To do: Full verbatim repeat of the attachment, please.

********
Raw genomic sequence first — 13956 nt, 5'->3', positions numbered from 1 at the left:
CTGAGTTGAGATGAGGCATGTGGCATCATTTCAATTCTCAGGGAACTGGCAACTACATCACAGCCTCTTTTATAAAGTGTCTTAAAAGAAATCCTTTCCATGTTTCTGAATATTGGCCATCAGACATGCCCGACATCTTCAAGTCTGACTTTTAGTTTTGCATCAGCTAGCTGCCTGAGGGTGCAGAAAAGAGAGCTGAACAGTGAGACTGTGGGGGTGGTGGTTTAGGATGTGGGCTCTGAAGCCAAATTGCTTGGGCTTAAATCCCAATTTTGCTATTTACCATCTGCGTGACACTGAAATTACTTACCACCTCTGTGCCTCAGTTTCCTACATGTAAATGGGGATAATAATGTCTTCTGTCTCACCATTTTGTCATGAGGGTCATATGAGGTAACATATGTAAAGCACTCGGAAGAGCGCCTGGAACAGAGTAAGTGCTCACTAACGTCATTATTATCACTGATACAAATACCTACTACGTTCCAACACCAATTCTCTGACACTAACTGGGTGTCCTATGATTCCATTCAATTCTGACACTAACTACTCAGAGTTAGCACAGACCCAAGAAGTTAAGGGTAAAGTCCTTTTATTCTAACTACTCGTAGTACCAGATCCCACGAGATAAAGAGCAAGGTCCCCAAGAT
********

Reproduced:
Raw genomic sequence first — 13956 nt, 5'->3', positions numbered from 1 at the left:
CTGAGTTGAGATGAGGCATGTGGCATCATTTCAATTCTCAGGGAACTGGCAACTACATCACAGCCTCTTTTATAAAGTGTCTTAAAAGAAATCCTTTCCATGTTTCTGAATATTGGCCATCAGACATGCCCGACATCTTCAAGTCTGACTTTTAGTTTTGCATCAGCTAGCTGCCTGAGGGTGCAGAAAAGAGAGCTGAACAGTGAGACTGTGGGGGTGGTGGTTTAGGATGTGGGCTCTGAAGCCAAATTGCTTGGGCTTAAATCCCAATTTTGCTATTTACCATCTGCGTGACACTGAAATTACTTACCACCTCTGTGCCTCAGTTTCCTACATGTAAATGGGGATAATAATGTCTTCTGTCTCACCATTTTGTCATGAGGGTCATATGAGGTAACATATGTAAAGCACTCGGAAGAGCGCCTGGAACAGAGTAAGTGCTCACTAACGTCATTATTATCACTGATACAAATACCTACTACGTTCCAACACCAATTCTCTGACACTAACTGGGTGTCCTATGATTCCATTCAATTCTGACACTAACTACTCAGAGTTAGCACAGACCCAAGAAGTTAAGGGTAAAGTCCTTTTATTCTAACTACTCGTAGTACCAGATCCCACGAGATAAAGAGCAAGGTCCCCAAGAT